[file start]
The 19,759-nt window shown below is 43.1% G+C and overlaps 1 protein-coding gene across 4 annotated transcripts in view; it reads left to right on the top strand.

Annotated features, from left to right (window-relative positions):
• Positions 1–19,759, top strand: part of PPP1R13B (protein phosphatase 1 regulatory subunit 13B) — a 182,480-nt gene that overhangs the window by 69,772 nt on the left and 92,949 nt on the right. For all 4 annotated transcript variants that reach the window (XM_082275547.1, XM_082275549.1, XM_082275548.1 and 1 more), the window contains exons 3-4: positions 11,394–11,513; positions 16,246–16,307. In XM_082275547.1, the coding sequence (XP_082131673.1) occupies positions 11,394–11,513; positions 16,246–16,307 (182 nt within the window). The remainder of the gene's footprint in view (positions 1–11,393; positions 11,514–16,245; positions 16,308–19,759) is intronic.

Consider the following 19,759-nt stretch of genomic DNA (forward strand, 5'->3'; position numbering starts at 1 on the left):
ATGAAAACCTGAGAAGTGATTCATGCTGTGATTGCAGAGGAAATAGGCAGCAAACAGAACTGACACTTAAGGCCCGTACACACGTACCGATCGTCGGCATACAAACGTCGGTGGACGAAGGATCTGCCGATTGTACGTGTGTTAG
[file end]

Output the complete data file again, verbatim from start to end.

The 19,759-nt window shown below is 43.1% G+C and overlaps 1 protein-coding gene across 4 annotated transcripts in view; it reads left to right on the top strand.

Annotated features, from left to right (window-relative positions):
• Positions 1–19,759, top strand: part of PPP1R13B (protein phosphatase 1 regulatory subunit 13B) — a 182,480-nt gene that overhangs the window by 69,772 nt on the left and 92,949 nt on the right. For all 4 annotated transcript variants that reach the window (XM_082275547.1, XM_082275549.1, XM_082275548.1 and 1 more), the window contains exons 3-4: positions 11,394–11,513; positions 16,246–16,307. In XM_082275547.1, the coding sequence (XP_082131673.1) occupies positions 11,394–11,513; positions 16,246–16,307 (182 nt within the window). The remainder of the gene's footprint in view (positions 1–11,393; positions 11,514–16,245; positions 16,308–19,759) is intronic.

Consider the following 19,759-nt stretch of genomic DNA (forward strand, 5'->3'; position numbering starts at 1 on the left):
ATGAAAACCTGAGAAGTGATTCATGCTGTGATTGCAGAGGAAATAGGCAGCAAACAGAACTGACACTTAAGGCCCGTACACACGTACCGATCGTCGGCATACAAACGTCGGTGGACGAAGGATCTGCCGATTGTACGTGTGTTAG